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Indiana Faces Abortion Lawsuit From Planned Parenthood And ACLU

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Indiana Faces Abortion Lawsuit From Planned Parenthood And ACLU

The State of Indiana is facing a lawsuit from the American Civil Liberties Union of Indiana and Planned Parenthood.
Pro-abortion protesters stack signs in front of the Indiana Statehouse at a protest during the special session in summer 2022.

The lawsuit was filed recently in Monroe County Circuit Court and claims the ban “strips away the fundamental rights of people seeking abortion care in Indiana in violation of the State Constitution.”

In a press release from the ACLU announcing the filing of the lawsuit, Ken Falk, the legal director of ACLU of Indiana, said that whether Indiana’s elected officials personally agree with abortion access or not, it is not up to the government to make these decisions for Hoosiers.

“This ban on abortion will force Hoosiers to carry pregnancies against their will, leading to life-altering consequences and serious health risks,” Falk said. “Deeply private, personal, and unique decisions about reproductive health should be made by women in consultation with their doctors.”

In the same press release, Planned Parenthood Federation of America President and CEO Alexis McGill Johnson expressed support for the lawsuit, saying that “the abortion ban that the legislature rushed through during a special session—nearly immediately after the U.S. Supreme Court overturned Roe v. Wade—is both dangerous and incredibly cruel. We demand more for patients and providers, and we will continue fighting for everyone’s right to make their own decisions about their bodies, lives, and futures.”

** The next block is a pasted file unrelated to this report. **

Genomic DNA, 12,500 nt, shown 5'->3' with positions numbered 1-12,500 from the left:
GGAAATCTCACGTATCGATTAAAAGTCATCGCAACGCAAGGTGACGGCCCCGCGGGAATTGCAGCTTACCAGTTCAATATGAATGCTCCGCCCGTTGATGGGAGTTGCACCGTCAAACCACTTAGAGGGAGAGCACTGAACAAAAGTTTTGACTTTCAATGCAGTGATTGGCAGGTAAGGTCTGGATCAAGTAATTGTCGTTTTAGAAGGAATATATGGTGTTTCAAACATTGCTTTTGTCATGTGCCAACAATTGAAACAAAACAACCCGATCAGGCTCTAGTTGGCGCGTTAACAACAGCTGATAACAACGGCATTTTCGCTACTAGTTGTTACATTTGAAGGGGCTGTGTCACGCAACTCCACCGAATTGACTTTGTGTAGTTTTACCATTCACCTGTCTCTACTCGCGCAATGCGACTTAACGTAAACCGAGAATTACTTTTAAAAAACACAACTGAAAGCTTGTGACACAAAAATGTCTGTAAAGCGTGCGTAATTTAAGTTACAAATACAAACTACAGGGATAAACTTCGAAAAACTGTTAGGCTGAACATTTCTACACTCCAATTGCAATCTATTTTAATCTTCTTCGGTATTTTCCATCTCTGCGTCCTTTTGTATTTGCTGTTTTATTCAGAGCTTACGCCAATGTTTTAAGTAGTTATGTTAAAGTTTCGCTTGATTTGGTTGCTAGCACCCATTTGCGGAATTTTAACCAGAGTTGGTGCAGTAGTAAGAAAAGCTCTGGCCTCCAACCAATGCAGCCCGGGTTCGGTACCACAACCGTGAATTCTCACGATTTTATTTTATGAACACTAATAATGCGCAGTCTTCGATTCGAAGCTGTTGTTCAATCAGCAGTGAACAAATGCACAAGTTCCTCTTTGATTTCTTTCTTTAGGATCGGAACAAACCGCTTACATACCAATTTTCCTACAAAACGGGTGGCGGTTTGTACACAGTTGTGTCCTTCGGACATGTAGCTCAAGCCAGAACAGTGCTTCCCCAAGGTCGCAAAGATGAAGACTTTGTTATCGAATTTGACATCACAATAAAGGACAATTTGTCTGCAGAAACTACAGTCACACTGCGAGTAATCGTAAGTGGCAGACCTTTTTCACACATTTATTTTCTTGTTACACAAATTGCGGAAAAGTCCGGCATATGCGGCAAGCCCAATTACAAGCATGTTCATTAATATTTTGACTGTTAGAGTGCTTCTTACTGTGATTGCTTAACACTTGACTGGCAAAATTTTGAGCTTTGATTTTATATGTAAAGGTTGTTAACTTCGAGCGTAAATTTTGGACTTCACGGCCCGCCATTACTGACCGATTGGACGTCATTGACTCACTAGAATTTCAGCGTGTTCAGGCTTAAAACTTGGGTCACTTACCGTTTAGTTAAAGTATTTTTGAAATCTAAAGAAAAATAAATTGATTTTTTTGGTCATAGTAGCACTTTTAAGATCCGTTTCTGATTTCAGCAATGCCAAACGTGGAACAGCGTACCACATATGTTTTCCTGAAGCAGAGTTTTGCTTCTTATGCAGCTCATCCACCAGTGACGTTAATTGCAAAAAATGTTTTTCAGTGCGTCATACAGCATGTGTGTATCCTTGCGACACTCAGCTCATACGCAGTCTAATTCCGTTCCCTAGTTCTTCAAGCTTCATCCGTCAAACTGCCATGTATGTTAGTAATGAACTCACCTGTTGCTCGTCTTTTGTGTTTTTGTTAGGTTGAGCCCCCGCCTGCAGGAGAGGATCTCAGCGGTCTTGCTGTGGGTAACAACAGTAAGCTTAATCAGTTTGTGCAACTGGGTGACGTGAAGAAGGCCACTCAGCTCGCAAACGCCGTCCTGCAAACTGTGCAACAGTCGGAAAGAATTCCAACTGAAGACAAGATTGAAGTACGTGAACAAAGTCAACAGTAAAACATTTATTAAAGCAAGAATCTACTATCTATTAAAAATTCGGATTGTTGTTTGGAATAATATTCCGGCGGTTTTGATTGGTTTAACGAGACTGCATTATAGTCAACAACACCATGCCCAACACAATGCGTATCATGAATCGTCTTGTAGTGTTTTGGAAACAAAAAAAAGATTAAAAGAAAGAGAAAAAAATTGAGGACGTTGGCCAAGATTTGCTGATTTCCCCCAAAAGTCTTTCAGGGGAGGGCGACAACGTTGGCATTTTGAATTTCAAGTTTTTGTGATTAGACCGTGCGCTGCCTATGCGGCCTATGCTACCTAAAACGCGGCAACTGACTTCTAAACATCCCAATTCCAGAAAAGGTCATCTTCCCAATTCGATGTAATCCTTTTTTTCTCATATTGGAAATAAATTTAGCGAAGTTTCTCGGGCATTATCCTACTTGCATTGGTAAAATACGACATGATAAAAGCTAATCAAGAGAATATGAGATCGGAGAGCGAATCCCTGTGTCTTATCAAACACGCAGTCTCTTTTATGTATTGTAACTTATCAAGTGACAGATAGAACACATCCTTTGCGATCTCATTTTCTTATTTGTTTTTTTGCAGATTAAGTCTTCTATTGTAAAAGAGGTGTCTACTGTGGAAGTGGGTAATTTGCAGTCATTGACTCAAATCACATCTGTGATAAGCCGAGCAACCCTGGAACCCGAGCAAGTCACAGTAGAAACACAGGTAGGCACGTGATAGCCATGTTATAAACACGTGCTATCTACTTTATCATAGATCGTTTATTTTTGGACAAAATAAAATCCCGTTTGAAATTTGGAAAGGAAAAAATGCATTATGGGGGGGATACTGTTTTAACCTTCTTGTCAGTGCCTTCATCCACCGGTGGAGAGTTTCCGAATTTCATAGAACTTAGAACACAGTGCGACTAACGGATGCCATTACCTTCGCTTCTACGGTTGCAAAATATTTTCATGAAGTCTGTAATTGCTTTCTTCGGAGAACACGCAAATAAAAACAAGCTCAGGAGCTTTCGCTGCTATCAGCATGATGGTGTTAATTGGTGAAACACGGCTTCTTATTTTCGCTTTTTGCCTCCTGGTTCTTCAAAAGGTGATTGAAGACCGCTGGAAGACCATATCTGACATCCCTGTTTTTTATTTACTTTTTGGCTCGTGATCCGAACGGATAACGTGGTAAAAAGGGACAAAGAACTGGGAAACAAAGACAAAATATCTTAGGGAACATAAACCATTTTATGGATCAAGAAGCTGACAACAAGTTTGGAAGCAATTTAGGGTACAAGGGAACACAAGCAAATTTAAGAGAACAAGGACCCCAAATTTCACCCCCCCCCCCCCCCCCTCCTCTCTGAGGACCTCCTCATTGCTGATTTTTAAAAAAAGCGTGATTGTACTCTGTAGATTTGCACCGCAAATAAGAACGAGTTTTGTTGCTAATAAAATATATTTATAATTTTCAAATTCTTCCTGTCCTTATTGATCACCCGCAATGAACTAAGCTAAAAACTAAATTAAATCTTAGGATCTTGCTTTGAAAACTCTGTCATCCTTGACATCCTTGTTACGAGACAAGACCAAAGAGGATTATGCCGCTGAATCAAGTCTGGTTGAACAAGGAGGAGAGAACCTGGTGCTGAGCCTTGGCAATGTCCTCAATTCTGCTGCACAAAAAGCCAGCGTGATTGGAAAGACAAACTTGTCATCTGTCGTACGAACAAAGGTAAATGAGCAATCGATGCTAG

Rebecca Gibron, CEO of Planned Parenthood Great Northwest, Hawaii, Alaska, Indiana, and Kentucky, agreed with Johnson that the ban is “dangerous and cruel.”

Attorney General Todd Rokita, in an emailed statement, said, “We don’t need the warped opinions of organizations like the ACLU and Planned Parenthood dictating how we do things in Indiana.

“The Left is notorious for fighting to erase all of the progress and protections secured by the pro-life movement,” Rokita said. “Hoosiers respect and value all lives, including the lives of the unborn. This is why our legislators voted to stop these inhumane practices, and it’s why my office is dedicated to defending this life-saving law.”

Indiana’s ban on abortion is set to take place on Sept. 15. Once in effect, all abortions at any stage of pregnancy will be prohibited except for “preventing the death or serious risk of substantial and irreversible impairment of the patient, if the fetus is diagnosed with a lethal anomaly, and in situations of rape and incest.”

Indiana was the first state to pass a ban after the overturning of Roe v. Wade on June 24. Since then, the Attorney General’s Office has claimed four court wins regarding abortion, according to a press release on the AG’s website.

It reads, “On July 7, a federal district court granted his motion to lift an injunction on dismemberment abortions. On July 11, a U.S. appellate court vacated judgments in the Whole Woman’s Health Alliance v. Rokita case that had invalidated several other Indiana laws. On July 18, a U.S. district court vacated a judgment against an Indiana law prohibiting abortions sought on the basis of the unborn child’s race, sex or disability.”

As of the writing of this article, according to The New York Times, there is a full ban in effect in Idaho, South Dakota, Wisconsin, Missouri, Kentucky, Oklahoma, Arkansas, Tennessee, Texas, Louisiana, Mississippi, and Alabama. Abortion is banned after six weeks in Georgia and Ohio. Abortion is banned after 15, 18, or 20 weeks in North Carolina, Florida, and Utah.

Indiana is the only state that has a ban scheduled to take effect. Legislation has been blocked from taking effect in Montana, North Dakota, Wyoming, Utah, Iowa, Arizona, Michigan, West Virginia, and South Carolina.

FOOTNOTE: Tabby Fitzgerald is a reporter at TheStatehouseFile.com, a news website powered by Franklin College journalism students.

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